• Welcome to BirdForum, the internet's largest birding community with thousands of members from all over the world. The forums are dedicated to wild birds, birding, binoculars and equipment and all that goes with it.

    Please register for an account to take part in the discussions in the forum, post your pictures in the gallery and more.
ZEISS. Discover the fascinating world of birds, and win a birding trip to Columbia

Anthropogenic extinctions conceal widespread evolution of flightlessness in birds (1 Viewer)

Fred Ruhe

Well-known member
Netherlands
F. Sayol, M. J. Steinbauer, T. M. Blackburn, A. Antonelli, S. Faurb, 2020

Anthropogenic extinctions conceal widespread evolution of flightlessness in birds

Science Advances 02 Dec 2020:
Vol. 6, no. 49, eabb6095
DOI: 10.1126/sciadv.abb6095

Free pdf ad abstract: https://advances.sciencemag.org/content/6/49/eabb6095/tab-pdf

Human-driven extinctions can affect our understanding of evolution, through the nonrandom loss of certain types of species. Here, we explore how knowledge of a major evolutionary transition—the evolution of flightlessness in birds—is biased by anthropogenic extinctions. Adding data on 581 known anthropogenic extinctions to the extant global avifauna increases the number of species by 5%, but quadruples the number of flightless species. The evolution of flightlessness in birds is a widespread phenomenon, occurring in more than half of bird orders and evolving independently at least 150 times. Thus, we estimate that this evolutionary transition occurred at a rate four times higher than it would appear based solely on extant species. Our analysis of preanthropogenic avian diversity shows how anthropogenic effects can conceal the frequency of major evolutionary transitions in life forms and highlights the fact that macroevolutionary studies with only small amounts of missing data can still be highly biased.

Enjoy,

Fred
 

jurek

Well-known member
I wonder when somebody finds a bird which evolved back from flightless to flying?

Considering that decrease of wings is quick and continuous, it could possibly sometimes be reversed.
 

Welsh Peregrine

Well-known member
A lot of the articles made from press releases mention that there were flightless members of various families that no longer have flightless members, including woodpeckers. Anyone any ideas about a flightless woodpecker?
 

Fred Ruhe

Well-known member
Netherlands
A lot of the articles made from press releases mention that there were flightless members of various families that no longer have flightless members, including woodpeckers. Anyone any ideas about a flightless woodpecker?

If you look at their supplementary materials in data file S2 at https://advances.sciencemag.org/content/suppl/2020/11/30/6.49.eabb6095.DC1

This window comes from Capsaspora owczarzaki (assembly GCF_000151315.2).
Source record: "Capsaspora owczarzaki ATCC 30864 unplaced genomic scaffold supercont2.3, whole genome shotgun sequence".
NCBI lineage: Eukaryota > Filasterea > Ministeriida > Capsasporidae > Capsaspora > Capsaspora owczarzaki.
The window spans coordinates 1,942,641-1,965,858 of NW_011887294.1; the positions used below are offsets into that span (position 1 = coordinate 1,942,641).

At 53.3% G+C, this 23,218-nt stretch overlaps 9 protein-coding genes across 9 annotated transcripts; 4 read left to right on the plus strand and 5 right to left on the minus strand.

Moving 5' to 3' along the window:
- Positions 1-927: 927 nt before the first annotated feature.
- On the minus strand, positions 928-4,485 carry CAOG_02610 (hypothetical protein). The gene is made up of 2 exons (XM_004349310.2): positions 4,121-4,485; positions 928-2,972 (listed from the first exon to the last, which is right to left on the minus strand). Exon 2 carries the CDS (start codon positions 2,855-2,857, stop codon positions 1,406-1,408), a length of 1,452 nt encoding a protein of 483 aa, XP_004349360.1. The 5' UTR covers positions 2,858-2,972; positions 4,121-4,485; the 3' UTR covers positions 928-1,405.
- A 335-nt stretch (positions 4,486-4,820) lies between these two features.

There is a list of birds and indicated is whether they are colant or flightless. No Piciformes is indicated as flightless. So where thas story comes from, I don't know.

Fred
 

Mysticete

Well-known member
United States
I wonder when somebody finds a bird which evolved back from flightless to flying?

Considering that decrease of wings is quick and continuous, it could possibly sometimes be reversed.
Hasn't this already been suggested as occurring in some of the South Pacific rails? I thought I had heard this hypothesized before?
 

albertonykus

Well-known member
A lot of the articles made from press releases mention that there were flightless members of various families that no longer have flightless members, including woodpeckers. Anyone any ideas about a flightless woodpecker?

In their materials and methods, they mention "Species described as weak flyers were considered flightless in the main analysis, but considering them as volant does not change our conclusions[.]" In supplementary data file S1, they classify the extinct Colaptes oceanicus as a weak flyer, so I suspect that that's where the claim originates from.
 

Welsh Peregrine

Well-known member
Thanks, that makes more sense. Difficult to imagine a flightless woodpecker ( but not as difficult as a flightless swift or hummingbird would be!)
 
ZEISS. Discover the fascinating world of birds, and win a birding trip to Columbia
ZEISS. Discover the fascinating world of birds, and win a birding trip to Colombia
ZEISS. Discover the fascinating world of birds, and win a birding trip to Colombia
Warning! This thread is more than 2 years ago old.
It's likely that no further discussion is required, in which case we recommend starting a new thread. If however you feel your response is required you can still do so.

Users who are viewing this thread

Top